Far out in the ocean the water is as blue as the petals of the loveliest cornflower, and as clear as the purest glass. But it is very deep too. It goes down deeper than any anchor rope will go, and many, many steeples would have to be stacked one on top of another to reach from the bottom to the surface of the sea. It is down there that the sea folk live.
Now don't suppose that there are only bare white sands at the bottom of the sea. No indeed! The most marvelous trees and flowers grow down there, with such pliant stalks and leaves that the least stir in the water makes them move about as though they were alive. All sorts of fish, large and small, dart among the branches, just as birds flit through the trees up here.
From the deepest spot in the ocean rises the palace of the sea king. Its walls are made of coral and its high pointed windows of the clearest amber, but the roof is made of mussel shells that open and shut with the tide.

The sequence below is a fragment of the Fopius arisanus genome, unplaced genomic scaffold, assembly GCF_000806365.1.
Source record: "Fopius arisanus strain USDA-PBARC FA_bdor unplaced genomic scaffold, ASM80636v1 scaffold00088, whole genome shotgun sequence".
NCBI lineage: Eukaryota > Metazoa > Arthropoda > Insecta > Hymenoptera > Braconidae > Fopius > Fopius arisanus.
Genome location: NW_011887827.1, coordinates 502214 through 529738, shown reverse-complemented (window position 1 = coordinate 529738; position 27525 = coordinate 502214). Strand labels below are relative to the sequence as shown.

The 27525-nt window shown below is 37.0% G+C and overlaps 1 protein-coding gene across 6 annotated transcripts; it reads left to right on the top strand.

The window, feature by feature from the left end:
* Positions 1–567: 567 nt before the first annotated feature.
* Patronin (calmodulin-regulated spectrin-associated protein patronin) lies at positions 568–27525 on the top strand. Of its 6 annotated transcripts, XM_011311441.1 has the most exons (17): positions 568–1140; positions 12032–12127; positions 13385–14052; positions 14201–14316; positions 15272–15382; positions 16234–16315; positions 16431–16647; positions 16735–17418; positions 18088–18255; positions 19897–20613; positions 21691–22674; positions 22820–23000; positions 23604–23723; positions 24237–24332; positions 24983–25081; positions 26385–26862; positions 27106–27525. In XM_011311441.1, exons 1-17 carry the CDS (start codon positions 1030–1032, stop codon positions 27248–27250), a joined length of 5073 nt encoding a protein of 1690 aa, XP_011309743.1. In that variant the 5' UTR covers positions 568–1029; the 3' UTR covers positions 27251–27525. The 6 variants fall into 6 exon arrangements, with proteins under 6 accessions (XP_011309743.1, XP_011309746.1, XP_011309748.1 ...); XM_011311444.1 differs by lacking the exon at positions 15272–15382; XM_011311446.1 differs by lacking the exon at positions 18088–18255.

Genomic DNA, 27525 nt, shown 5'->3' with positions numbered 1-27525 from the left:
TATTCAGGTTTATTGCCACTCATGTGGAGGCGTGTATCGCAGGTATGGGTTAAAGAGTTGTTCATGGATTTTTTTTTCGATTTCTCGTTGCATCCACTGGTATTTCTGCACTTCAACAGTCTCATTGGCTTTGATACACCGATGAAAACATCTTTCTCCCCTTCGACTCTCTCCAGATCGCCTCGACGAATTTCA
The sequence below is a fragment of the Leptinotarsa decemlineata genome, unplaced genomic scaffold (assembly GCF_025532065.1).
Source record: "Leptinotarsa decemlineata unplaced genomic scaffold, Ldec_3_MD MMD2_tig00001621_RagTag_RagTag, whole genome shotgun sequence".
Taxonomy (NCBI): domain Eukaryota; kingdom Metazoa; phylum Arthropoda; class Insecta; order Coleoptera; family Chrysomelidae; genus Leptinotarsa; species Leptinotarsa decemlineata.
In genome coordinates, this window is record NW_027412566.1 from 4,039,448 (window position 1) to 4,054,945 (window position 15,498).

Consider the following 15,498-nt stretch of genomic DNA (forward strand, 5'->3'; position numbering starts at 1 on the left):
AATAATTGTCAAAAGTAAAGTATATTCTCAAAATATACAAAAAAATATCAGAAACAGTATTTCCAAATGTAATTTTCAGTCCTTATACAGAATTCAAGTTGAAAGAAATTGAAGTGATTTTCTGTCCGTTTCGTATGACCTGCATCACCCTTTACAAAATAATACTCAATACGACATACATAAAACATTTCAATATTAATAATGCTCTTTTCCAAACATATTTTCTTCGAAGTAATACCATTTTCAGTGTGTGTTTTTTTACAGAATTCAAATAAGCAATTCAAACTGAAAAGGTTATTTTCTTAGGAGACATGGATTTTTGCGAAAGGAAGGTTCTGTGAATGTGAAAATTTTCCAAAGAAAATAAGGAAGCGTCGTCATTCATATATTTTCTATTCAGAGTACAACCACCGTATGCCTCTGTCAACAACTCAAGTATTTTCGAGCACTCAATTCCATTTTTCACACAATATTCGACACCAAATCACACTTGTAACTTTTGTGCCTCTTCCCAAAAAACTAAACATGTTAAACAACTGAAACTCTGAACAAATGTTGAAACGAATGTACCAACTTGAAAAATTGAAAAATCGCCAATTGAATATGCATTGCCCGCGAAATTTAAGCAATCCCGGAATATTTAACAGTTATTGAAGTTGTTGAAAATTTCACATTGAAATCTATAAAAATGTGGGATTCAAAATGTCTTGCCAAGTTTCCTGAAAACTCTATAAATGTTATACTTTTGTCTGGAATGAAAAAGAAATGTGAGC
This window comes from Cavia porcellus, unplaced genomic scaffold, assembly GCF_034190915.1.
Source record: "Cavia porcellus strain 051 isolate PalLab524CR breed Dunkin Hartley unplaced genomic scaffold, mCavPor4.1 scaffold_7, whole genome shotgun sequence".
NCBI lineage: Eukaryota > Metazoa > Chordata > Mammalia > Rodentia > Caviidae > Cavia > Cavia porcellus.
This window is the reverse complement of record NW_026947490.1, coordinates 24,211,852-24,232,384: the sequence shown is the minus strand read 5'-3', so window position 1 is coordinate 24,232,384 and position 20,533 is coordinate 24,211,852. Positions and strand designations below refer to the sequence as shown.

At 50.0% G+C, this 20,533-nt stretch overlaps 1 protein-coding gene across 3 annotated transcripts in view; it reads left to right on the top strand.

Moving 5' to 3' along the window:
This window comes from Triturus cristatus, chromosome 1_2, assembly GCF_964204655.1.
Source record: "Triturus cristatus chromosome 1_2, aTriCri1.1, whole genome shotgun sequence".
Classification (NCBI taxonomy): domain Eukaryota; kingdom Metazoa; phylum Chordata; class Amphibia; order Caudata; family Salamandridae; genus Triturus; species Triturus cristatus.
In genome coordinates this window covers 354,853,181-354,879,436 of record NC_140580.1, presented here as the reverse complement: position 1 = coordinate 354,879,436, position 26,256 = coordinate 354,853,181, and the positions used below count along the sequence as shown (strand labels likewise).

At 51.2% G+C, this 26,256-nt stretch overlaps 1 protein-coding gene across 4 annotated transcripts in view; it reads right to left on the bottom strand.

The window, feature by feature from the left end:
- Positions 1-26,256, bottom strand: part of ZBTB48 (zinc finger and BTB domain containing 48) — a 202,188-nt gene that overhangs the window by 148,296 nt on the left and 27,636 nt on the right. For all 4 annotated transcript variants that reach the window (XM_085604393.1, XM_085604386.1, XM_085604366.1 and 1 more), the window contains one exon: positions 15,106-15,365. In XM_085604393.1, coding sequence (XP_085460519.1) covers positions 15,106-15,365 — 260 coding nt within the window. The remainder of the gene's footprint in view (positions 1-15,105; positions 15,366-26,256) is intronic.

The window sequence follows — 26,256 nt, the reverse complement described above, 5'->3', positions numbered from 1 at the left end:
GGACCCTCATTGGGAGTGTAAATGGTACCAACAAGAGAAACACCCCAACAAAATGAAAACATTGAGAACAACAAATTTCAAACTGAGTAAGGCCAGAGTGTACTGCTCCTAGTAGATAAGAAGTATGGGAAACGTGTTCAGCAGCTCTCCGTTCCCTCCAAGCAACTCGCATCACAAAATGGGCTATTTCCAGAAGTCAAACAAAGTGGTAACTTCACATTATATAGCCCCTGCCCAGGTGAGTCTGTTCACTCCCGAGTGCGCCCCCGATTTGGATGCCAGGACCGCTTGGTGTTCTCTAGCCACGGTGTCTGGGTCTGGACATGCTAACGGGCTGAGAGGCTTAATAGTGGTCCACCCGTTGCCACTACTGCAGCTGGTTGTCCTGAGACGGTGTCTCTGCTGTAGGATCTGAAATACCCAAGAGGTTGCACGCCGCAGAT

This is a wonderful sight to see, for every shell holds glistening pearls, any one of which would be the pride of a queen's crown.
No matter how often it's retold, no matter how many illustrators tackle it, Andersen's classic tale of the lovelorn mermaid never grows stale. Unlike the sanitized Disney version, the original isn't particularly cheerful: the mermaid loses not only her voice, but also her prince and her life (although she's given a reprieve in the form of a chance to earn an immortal soul). It is, however, exquisitely written--richly layered, evocative, and full of hope, pain and yearning. Hague's Rackham-esque style suits the intense emotions of the prose; his slightly muted palette seems an extension of Andersen's imagination, capturing as it does the filtered half-light of the mysterious undersea world thronged with exquisitely sinuous merfolk. At once lavishly detailed and fanciful, his illustrations distill the haunting beauty of the century-old story, a story as fresh today as the day it was penned. All ages.